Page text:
The biggest problem with Rise to Honor was the developer totally disregarding the face buttons. Relying totally on the right analog stick for fighting was a mistake in my opinion. There should have been some camera controls that the right analog stick could have been used for because there were sections where they chose the entirely wrong camera angle to shoot a scene from. I know they were trying to be innovative with the right analog stick, but all they did was hurt my right hand. I think this game could have been so much more enjoyable if the controls were different or you had the option to customize the controls.

Another problem is the cheap-ass bosses. The boss fights are easily the hardest part of the game and they have a very old-school game feel to them. You have to let them do their moves and then find the time to go in and deliver major damage on them. It would be cool if you could fight them all the time, but it’s best to just be patient and wait for the opening.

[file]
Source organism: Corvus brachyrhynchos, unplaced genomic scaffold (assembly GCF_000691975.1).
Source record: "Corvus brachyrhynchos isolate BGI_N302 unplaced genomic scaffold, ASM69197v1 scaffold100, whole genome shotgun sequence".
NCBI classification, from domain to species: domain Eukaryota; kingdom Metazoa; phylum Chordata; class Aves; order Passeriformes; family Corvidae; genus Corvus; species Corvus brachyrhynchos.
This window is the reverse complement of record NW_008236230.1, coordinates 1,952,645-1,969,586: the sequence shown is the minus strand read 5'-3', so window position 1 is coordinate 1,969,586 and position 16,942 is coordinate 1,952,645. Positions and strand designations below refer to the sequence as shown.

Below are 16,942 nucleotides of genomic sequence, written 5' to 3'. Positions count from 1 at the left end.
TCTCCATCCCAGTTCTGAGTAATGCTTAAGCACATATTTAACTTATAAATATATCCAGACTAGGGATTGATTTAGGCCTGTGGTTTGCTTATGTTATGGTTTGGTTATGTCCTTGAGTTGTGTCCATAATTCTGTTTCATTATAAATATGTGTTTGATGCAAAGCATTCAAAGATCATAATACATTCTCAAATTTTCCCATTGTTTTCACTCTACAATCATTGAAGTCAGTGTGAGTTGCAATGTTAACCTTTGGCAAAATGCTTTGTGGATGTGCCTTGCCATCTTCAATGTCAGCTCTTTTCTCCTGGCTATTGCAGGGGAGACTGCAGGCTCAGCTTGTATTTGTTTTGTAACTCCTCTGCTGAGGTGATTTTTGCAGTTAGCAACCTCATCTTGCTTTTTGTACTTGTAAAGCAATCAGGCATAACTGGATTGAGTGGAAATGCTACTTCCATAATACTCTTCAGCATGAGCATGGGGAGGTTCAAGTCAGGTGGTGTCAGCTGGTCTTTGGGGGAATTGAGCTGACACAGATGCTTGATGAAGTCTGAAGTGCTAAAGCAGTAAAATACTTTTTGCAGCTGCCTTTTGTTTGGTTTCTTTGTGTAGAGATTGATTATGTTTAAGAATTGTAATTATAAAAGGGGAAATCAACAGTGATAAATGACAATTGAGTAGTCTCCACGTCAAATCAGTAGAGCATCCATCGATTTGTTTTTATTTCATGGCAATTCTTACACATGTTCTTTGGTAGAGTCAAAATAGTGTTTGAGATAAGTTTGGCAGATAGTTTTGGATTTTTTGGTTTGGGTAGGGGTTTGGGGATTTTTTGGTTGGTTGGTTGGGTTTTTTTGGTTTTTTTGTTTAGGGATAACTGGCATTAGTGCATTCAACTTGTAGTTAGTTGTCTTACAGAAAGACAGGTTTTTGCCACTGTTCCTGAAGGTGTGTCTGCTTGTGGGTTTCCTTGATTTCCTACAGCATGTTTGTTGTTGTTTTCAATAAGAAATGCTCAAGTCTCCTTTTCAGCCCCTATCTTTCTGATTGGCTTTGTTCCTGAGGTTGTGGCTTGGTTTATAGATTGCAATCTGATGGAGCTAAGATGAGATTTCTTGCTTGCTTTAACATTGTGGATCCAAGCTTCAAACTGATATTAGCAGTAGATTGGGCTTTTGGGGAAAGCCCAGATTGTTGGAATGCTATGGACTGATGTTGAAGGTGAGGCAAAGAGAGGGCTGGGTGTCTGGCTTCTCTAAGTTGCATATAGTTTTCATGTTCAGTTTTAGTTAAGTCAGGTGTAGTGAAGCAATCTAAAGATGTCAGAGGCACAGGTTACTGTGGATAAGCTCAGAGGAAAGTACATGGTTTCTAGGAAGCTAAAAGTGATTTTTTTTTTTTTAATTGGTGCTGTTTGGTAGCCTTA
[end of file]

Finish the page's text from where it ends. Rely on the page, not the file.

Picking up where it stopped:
This game is of course sold for the Sony first-party price of $39.99, so it’s cheaper than your regular games out there. Another huge strike on this game is that it is very short and you can probably beat it in just a few days. There are unlockables such as video background on the game and other things, but I think once you’ve gone through the game the first time you probably won’t want to play it again.

Much like modern-day John Woo films, this game seems to have come out a lot less promising than the whole idea that spawned it.